Tuesday, November 4, 2008

easter island international airport

Astronauts often spend the night before a spacewalk in the airlock to lower the pressure in themselves and allow the Nitrogen to escape. They can wake, don their suits & step out the airlock into infinity.

Viktor & Gary wake in the airlock. It is the 131st day of the year. Their watches work on Greenwich Mean Time. That ancient astronomical & nautical measurement guides them through their days and connects them to something concrete, something with gravity, a place on earth that is the base of time. Those traveling astronomers viewing transits, comets & eclipses had to have a way to remind themselves that their observations could possibly mean anything relative to their home. & surely home still existed if they could see that Greenwich means time. They wake at 0530 GMT

Cosmonaut: Alexei Leonov was the first to perform an Extra-Vehicular Activity. There is nothingness out there. Nothingness & micrometeoroids. One cuts throughout your soul. Other cuts through space suit.
Gary: Shit, Vik, you're a riot before anything dangerous. I know they make these things out of Kevlar & nonex & meshes & foils for more than one kind of protection. Maybe more people just died in Soviet Space.
Cosmonaut: Leonov was the first. He said: It was an extra ordinary sensation. I never felt anything like it before. I was free above the earth & saw it rotate majestically below me.
Gary: It's even better out there than here in the ISS. It's all bigger.

Gary rustles out of his sleeping bag held to the wall with Velcro and bungee bands that hold the sleeper's body against the wall to halfassedly simulate laying in an actual bed. Humans are unaccustomed to sleep when they can't tell which way is down. Allowances must be made to help fool the body.

Cosmonaut: I always think of Alexei Leonov when I walk in space. He nearly died any variety of ways. His space suit overinflated because of the lack of pressure. He could barely move.
Gary: Our suits are much better.
Cosmonaut: How can you be sure?
Gary: We just used them the other day.

Gary preps some breakfast. He manipulates specially designed bags of liquids, tins of semi-solids & wafers. The Cosmonaut slithers out of his sleeping bag to the tune of tearing Velcro They have Russian tins of appetizing appetizer to accompany their freeze-dried eggs. the coffee must be cold because the hot water is located in another module of the Space Station.

They slurp liquids from nippled bags & nosh 'eggs' & appetizing appetizer.

They will be out there a long long time & the Cosmonaut likes to start with a full stomach & work his way into a stride & rhythm of work. Nothing worse than trying to perform sensitive, life-threatening, dangerous operations in space on an empty stomach.

With a belch the Cosmonaut realigns himself after his meal. He turns one up to down and concentrates on the space walk preparation.

Cosmonaut: Leonov is also an artist. A great Soviet err... Russian Space hero & an artist. I think of this. Leonov had to violate protocol to survive the vacuum.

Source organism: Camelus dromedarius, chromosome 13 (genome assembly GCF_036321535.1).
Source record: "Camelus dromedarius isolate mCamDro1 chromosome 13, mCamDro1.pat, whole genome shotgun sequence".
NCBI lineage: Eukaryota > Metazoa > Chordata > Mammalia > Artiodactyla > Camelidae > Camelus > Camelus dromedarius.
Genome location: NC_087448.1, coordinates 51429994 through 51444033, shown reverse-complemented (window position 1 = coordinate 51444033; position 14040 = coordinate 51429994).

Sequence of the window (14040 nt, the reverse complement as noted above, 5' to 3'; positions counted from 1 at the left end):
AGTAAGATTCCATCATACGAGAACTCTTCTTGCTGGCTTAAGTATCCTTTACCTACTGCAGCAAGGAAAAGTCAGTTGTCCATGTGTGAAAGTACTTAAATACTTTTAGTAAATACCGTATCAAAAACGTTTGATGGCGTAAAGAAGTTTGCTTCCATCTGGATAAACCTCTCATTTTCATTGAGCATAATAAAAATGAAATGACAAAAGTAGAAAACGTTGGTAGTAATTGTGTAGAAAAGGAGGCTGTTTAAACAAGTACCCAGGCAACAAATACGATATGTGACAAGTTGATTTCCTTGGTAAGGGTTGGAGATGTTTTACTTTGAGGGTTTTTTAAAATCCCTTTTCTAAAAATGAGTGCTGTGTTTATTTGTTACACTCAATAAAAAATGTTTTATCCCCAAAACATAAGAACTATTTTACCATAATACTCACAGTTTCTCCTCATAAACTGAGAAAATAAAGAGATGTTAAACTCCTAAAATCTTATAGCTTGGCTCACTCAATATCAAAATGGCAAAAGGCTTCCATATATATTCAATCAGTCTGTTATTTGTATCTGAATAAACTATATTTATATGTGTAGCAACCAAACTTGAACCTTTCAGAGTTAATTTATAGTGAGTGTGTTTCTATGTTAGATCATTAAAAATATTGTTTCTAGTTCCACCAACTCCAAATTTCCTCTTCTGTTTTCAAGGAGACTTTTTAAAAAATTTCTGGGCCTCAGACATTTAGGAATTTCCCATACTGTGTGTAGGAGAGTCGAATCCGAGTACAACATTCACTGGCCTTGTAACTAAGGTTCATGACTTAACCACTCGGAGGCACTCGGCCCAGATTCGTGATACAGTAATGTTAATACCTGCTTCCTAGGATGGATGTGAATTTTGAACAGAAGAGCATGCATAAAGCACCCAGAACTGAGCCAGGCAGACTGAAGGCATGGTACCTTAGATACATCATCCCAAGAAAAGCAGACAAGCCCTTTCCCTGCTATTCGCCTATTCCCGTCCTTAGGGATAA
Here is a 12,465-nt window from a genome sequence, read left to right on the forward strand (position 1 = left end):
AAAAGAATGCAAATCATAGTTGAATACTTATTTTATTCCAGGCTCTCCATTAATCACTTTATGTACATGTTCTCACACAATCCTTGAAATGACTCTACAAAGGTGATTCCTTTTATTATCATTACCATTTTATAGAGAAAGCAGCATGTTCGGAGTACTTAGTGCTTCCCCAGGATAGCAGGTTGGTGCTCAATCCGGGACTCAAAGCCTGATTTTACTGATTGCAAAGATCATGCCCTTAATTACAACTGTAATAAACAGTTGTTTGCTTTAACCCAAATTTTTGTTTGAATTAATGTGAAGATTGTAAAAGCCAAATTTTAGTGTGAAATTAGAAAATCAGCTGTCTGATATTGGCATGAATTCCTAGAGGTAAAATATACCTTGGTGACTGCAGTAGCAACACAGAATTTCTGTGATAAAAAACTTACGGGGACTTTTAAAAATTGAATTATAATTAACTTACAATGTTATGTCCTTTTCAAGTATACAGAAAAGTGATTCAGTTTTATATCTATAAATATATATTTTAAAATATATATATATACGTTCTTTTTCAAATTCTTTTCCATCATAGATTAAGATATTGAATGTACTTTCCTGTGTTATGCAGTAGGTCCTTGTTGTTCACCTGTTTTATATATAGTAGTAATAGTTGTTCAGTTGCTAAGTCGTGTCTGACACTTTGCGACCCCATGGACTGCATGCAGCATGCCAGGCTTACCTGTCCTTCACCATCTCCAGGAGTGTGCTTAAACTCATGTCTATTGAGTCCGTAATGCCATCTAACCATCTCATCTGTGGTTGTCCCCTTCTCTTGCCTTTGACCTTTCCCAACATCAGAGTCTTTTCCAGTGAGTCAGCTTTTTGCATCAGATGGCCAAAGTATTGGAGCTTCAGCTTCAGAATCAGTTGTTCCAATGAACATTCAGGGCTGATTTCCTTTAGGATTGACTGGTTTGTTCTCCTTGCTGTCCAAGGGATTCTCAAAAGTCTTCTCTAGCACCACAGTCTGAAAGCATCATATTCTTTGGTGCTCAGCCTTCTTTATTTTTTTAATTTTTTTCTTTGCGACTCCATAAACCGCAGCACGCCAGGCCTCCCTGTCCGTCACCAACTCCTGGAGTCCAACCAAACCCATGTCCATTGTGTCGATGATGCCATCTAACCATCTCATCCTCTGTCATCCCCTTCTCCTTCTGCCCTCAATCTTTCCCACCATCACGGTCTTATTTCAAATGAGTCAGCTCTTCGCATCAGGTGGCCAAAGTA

Gary: I'm pretty sure violating procedure got him into that mess. You ate too many propaganda berries as a child.
Cosmonaut: He is a Hero.
Gary: Yes, he is. Just don't say he's a hero for reasons he isn't. He was the first one out there.
Cosmonaut: His art...
Gary: Maybe more of us should make art.
Cosmonaut: Definitely, more perspectives from this perspective.

The Cosmonaut floats to the next module to verify the preparations of the suits which appear as ready as before the travelers went to sleep.

They don their fancy suits.

14 layers or more of protection from micrometeoroids, lack of pressure, cold, heat, solar wind & cosmic radiation. A backpack contains climate control equipment. Air to breathe & cool the suit. That many layers provide serious insulation. It's cold in the nowhere.

Space Suits support Extra-Vehicular Activity up to 7 hours. Yes, they also provide for excretion of bodily wastes.

Cosmonaut: Alexei's paintings are beautiful representations of the cosmos. His understanding of the vastness is always growing.
Gary: Houston's gonna get mad at you talkin about Alexei Leonov all day. They've heard that story. They really don't like it when you talk about danger.
Cosmonaut: We are special. We have special luck. Special circumstance. We have Cosmos & possibility to understand how it is made.

Gary the Astronaut & Viktor the Cosmonaut are nearly into their suits. They check each other's seals & equipment positions.

Gary: Houston, this is Sparrow. Ready for migration.
Houston: Kzzt. Roger, Sparrow.

The Astronaut & Cosmonaut attach their helmets for so to venture into the night.

Secured in their suits the air in the airlock is removed to holding tanks to equalize the pressure with that of the vacuum so they aren't violently flung from the craft when the airlock door is opened. All parties are in constant communication: Spacewalkers, ISS Control & Mission Control in Houston.

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